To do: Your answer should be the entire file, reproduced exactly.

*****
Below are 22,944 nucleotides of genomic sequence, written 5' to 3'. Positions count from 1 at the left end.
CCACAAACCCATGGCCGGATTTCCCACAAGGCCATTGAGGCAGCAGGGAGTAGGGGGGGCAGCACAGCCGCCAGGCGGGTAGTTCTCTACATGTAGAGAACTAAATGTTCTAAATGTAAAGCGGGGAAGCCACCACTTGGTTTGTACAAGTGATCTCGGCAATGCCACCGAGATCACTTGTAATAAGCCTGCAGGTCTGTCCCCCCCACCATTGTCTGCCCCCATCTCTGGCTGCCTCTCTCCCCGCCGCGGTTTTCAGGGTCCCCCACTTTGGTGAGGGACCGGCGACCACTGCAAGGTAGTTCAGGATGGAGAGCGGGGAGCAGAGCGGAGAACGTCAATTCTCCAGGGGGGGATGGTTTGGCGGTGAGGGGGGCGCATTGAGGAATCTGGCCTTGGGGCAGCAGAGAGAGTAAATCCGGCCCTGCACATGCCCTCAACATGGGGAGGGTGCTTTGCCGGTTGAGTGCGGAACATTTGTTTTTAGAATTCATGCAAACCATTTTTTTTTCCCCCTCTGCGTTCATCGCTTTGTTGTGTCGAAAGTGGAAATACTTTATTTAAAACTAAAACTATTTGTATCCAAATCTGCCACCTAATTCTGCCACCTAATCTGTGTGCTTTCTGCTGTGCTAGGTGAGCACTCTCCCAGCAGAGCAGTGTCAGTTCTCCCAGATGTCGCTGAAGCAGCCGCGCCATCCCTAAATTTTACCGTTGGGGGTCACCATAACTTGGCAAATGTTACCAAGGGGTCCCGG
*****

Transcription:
Below are 22,944 nucleotides of genomic sequence, written 5' to 3'. Positions count from 1 at the left end.
CCACAAACCCATGGCCGGATTTCCCACAAGGCCATTGAGGCAGCAGGGAGTAGGGGGGGCAGCACAGCCGCCAGGCGGGTAGTTCTCTACATGTAGAGAACTAAATGTTCTAAATGTAAAGCGGGGAAGCCACCACTTGGTTTGTACAAGTGATCTCGGCAATGCCACCGAGATCACTTGTAATAAGCCTGCAGGTCTGTCCCCCCCACCATTGTCTGCCCCCATCTCTGGCTGCCTCTCTCCCCGCCGCGGTTTTCAGGGTCCCCCACTTTGGTGAGGGACCGGCGACCACTGCAAGGTAGTTCAGGATGGAGAGCGGGGAGCAGAGCGGAGAACGTCAATTCTCCAGGGGGGGATGGTTTGGCGGTGAGGGGGGCGCATTGAGGAATCTGGCCTTGGGGCAGCAGAGAGAGTAAATCCGGCCCTGCACATGCCCTCAACATGGGGAGGGTGCTTTGCCGGTTGAGTGCGGAACATTTGTTTTTAGAATTCATGCAAACCATTTTTTTTTCCCCCTCTGCGTTCATCGCTTTGTTGTGTCGAAAGTGGAAATACTTTATTTAAAACTAAAACTATTTGTATCCAAATCTGCCACCTAATTCTGCCACCTAATCTGTGTGCTTTCTGCTGTGCTAGGTGAGCACTCTCCCAGCAGAGCAGTGTCAGTTCTCCCAGATGTCGCTGAAGCAGCCGCGCCATCCCTAAATTTTACCGTTGGGGGTCACCATAACTTGGCAAATGTTACCAAGGGGTCCCGG